I;m very sure. I’ve looked in a mountain of reference sources such as encyclopedias as well as Egypt websites. I cannot find a single reference to a Mises of Egypt in Egyptian mythology. As far as I can tell, no such reference exists. IF you don’t believe me then search for it yourself.

    “How sure are you about the Book of the Dead and what would have come through to a reader of it?”

    What do you mean? What I am saying is that what similarities exist between the “Decalration of Innocence” found in the Book of the Dead are only superficial. It goes without saying that prohibiting something as basic as killing or stealing is only common sence and Moses wouldn’t have had to read the Book of the dead to know about adding it into a moral code.

    It’s way to basic and there is no reason to assume any influece.

    “How sure are you about the times these people lived?”

    Actually I am very positive. The Exodus is dated to 480 years before the fourth year of King Solomon.(1 Kings 6:1)That means the Exodus happened at about 1437 BC placing Moses’ life from 1517 BC to 1397 BC. I’m certain of these dates because the evidence supports them.

    December 31, 2008 at 11:40 pm

  3. If anyone has stolen from anyone, I believe it has been other cultures stealing the ideas of God and Ancient Israel. This included the Egyptians. Examine the extreme similarities of the plagues of the Exodus and the Egyptian Ipuwer Papyrus writings.


    Exodus 7:20 “All the waters that were in the river turned to blood”

    Papyrus 2:10 “All the waters that were in the river were turned to blood.”

    Exodus 7:21 “There was blood throughout all the land of Egypt.”

    Papyrus 2:5-6 “Plague is throughout the land. Blood is everywhere. “

    Exodus 7:24 “And all the Egyptians dug round about the river for water to drink; for they could not drink of the water of the river”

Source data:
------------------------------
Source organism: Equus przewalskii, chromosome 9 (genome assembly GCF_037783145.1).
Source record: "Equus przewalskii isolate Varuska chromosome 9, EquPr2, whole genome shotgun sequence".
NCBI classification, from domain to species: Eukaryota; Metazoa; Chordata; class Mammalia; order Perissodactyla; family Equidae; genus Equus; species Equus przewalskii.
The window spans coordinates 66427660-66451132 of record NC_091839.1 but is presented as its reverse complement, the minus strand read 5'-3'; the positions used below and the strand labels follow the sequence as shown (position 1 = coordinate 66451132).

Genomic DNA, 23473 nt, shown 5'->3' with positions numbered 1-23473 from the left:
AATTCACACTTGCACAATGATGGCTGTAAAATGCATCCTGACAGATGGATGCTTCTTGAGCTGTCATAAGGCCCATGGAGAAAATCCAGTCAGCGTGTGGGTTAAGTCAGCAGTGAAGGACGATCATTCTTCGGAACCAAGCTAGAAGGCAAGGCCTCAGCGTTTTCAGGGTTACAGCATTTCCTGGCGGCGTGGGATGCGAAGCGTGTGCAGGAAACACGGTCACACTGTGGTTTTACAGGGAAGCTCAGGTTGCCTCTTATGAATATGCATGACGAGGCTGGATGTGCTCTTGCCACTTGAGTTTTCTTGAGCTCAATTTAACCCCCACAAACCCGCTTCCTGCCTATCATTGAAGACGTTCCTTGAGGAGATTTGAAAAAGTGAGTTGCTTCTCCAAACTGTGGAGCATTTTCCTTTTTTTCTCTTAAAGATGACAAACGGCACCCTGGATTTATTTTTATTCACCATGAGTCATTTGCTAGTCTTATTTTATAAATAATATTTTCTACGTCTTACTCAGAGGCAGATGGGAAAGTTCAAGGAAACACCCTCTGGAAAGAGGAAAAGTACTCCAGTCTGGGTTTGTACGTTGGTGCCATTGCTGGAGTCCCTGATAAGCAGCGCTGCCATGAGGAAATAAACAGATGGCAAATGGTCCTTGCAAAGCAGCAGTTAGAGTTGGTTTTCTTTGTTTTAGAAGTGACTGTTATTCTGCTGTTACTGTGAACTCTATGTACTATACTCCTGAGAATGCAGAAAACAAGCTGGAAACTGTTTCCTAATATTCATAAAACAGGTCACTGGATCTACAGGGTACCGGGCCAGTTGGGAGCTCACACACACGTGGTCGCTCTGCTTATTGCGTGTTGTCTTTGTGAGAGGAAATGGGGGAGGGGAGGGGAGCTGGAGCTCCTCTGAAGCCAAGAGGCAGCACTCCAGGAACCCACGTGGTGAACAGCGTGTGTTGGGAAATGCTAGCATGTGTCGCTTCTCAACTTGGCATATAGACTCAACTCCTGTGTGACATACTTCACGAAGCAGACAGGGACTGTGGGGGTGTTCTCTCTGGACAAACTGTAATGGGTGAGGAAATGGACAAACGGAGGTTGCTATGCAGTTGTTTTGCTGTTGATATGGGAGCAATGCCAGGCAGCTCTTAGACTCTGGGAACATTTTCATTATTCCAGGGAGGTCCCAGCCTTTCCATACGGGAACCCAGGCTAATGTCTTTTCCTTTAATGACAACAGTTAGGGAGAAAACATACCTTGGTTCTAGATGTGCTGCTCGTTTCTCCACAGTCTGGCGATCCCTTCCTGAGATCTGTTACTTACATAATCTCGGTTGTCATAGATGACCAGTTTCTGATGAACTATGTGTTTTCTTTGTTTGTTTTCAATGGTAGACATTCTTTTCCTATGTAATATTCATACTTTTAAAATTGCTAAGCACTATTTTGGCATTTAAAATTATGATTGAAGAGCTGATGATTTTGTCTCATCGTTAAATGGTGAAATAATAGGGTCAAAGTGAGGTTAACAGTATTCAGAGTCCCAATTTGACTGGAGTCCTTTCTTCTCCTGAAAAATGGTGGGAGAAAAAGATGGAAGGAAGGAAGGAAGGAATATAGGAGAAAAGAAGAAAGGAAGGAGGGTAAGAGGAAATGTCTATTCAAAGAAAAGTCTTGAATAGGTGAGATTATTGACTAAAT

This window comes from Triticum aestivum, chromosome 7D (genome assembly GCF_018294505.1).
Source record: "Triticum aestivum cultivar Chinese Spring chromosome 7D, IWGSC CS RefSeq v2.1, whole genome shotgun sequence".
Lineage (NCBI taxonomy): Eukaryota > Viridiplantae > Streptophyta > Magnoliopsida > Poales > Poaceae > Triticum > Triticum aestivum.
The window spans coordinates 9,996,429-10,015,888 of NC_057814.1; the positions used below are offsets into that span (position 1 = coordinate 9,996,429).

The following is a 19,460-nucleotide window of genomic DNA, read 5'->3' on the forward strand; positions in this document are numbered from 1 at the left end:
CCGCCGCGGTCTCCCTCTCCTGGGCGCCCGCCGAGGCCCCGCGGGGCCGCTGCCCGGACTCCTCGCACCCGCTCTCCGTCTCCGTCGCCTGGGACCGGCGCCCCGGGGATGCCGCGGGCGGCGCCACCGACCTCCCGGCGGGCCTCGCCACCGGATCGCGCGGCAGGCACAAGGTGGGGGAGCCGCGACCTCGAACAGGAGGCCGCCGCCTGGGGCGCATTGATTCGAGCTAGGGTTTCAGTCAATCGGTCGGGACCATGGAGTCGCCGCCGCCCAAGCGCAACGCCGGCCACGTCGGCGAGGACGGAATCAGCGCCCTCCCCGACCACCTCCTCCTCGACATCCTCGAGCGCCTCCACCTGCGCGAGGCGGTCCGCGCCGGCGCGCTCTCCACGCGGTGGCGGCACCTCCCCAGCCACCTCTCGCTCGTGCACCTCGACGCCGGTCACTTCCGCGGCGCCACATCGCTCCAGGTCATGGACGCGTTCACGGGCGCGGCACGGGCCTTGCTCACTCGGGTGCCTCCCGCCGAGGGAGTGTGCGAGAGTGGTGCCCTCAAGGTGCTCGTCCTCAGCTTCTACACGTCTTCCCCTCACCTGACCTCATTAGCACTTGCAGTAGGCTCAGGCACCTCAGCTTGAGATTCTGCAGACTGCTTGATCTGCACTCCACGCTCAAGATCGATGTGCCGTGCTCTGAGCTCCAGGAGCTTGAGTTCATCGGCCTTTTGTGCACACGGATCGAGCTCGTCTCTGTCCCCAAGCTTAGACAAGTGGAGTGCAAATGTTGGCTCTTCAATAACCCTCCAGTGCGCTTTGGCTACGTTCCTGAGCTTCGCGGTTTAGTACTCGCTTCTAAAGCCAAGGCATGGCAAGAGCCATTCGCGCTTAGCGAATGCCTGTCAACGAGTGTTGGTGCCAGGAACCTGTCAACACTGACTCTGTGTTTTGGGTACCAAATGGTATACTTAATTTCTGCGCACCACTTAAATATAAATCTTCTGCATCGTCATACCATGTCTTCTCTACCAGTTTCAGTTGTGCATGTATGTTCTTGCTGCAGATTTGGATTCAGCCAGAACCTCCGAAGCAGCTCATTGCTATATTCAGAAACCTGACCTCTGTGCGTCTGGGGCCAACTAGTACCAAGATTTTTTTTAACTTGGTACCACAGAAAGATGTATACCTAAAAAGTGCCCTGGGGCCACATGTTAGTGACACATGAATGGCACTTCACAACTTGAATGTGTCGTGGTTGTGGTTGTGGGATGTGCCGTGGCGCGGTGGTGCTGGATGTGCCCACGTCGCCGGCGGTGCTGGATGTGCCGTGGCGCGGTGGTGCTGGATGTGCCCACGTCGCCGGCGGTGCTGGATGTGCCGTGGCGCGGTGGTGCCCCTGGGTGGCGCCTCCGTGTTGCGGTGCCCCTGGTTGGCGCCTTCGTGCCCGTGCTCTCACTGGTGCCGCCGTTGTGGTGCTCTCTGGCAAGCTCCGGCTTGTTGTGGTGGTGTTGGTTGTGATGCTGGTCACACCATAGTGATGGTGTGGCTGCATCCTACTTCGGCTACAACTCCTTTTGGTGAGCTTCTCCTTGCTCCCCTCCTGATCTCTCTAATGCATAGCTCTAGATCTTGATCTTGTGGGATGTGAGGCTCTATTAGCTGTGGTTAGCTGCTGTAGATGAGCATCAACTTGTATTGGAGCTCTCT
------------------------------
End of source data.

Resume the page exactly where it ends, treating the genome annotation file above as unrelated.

Papyrus 2:10 “Men shrank from tasting…and thirst for water”.


    Exodus 9:3 “Behold, the hand of the Lord is upon thy cattle which is in the field, upon the horses, upon the asses, upon the camels, upon the oxen, and upon the sheep: there shall be grievous murrain (disease).”

    Papyrus 5:5 “All animals, their hearts weep. Cattle moan.”


    Exodus 10:22 “And there was a thick darkness in all the land of Egypt.”

    Papyrus 9:11 “The land is not light. “


    Exodus 9:25 “And the hail smote every herb on the field, and brake every tree in the field”.

    Papyrus 9:23 “The fire ran along the ground. There was hail, and fire mingled with the hail.”

    Exodus 12:29 “At midnight the Lord smote all the firstborn in the land of Egypt.“

    Papyrus 4:3 “Forsooth, the children of princes are dashed against the walls.”

    Exodus 12:30 “There was not a house where there was not one dead.”

    Papyrus 2:13 “He who places his brother in the ground is everywhere.“

    Exodus 12:27 “He (the angel of the Lord) smote the Egyptians.”

    Papyrus 6:12 “Forsooth, the children of the princes are cast out in the streets, “

    Exodus 12:30 “There was a great cry in Egypt.”

    Papyrus 3:14 “It is groaning that is throughout the land, mingled with lamentations.”

    1. A.H. Gardiner, Admonitions of an Egyptian Sage from a hieratic papyrus in Leiden (1909). Historians are almost unanimous in dating this papyrus to the very beginning of the Middle Kingdom. The events it describes, consequently, deal with the end of the Old Kingdom.

    2. Renfre Colin, Bahn Paul (2004). Archaeology: Theories, Methods and Practice (Fourth Edition ed.). pp. 144–145. ISBN 0-500-28441-5.